Disaster Preparedness Manual
Melissa J. Nixon, DVM

 We often have goats in our evacuation units. They may be pets, animals used to clear brush, show animals, dairy does, breeding bucks, or wethers being raised for meat. Some will be 4-H or FFA project animals.

 Dairy goat chow should only be fed to lactating dairy does. It can cause urinary blockages in male goats, especially wethers (castrated males).

 Goats are intelligent, curious, and sometimes mischievous.

 They will try to climb fences.

 They should not be tethered.

 They may have horns and if so - they know how to use them! They also may get horns caught in fencing.

 Goats respond best to calm people.

 Goats are very susceptible to stress.

 When stressed or facing diet changes, goats are prone to an overgrowth of bacteria in their rumen. These bacteria can release a toxin that makes the goat very ill. While most goats are vaccinated against this toxin, not all are current on their vaccines (and no vaccine works 100% of the time).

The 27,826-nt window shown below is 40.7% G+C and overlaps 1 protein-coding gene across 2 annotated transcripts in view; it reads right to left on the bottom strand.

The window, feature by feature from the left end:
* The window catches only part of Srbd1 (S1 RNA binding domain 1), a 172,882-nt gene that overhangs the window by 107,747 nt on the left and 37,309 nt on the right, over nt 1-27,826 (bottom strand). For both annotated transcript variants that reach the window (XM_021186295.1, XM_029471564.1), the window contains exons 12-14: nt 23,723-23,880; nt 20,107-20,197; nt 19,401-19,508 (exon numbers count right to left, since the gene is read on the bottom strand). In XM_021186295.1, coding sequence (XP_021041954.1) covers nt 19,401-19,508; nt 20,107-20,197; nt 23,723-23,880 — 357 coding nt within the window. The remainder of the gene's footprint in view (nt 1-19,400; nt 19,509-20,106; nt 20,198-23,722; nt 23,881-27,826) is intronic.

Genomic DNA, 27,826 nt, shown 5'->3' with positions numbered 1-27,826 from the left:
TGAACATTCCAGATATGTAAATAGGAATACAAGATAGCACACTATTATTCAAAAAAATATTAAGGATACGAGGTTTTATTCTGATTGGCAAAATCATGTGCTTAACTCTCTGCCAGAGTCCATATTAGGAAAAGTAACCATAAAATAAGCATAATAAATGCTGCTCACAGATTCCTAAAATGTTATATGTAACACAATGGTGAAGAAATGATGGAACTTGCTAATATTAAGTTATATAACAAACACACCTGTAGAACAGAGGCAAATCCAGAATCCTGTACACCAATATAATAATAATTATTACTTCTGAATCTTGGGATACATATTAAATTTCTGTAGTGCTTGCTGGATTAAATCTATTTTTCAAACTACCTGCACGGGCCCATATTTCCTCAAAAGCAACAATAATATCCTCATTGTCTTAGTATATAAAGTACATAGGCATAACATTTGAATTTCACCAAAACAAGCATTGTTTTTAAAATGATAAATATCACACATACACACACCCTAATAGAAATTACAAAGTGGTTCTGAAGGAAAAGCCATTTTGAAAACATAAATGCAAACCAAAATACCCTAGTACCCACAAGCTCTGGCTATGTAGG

Like all ruminants, goats are susceptible to bloat, especially when fed grain or alfalfa.

 Goats often follow an older female member of their herd.

 Goats are a prey species and thus have a flight response to dogs or other threats.

 Lactating goats will need to be milked by the treatment team while in evacuation.

 Male goats are very susceptible to urinary blockages. A goat that is straining and unable to urinate needs immediate medical attention.

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Melissa J. Nixon, DVM

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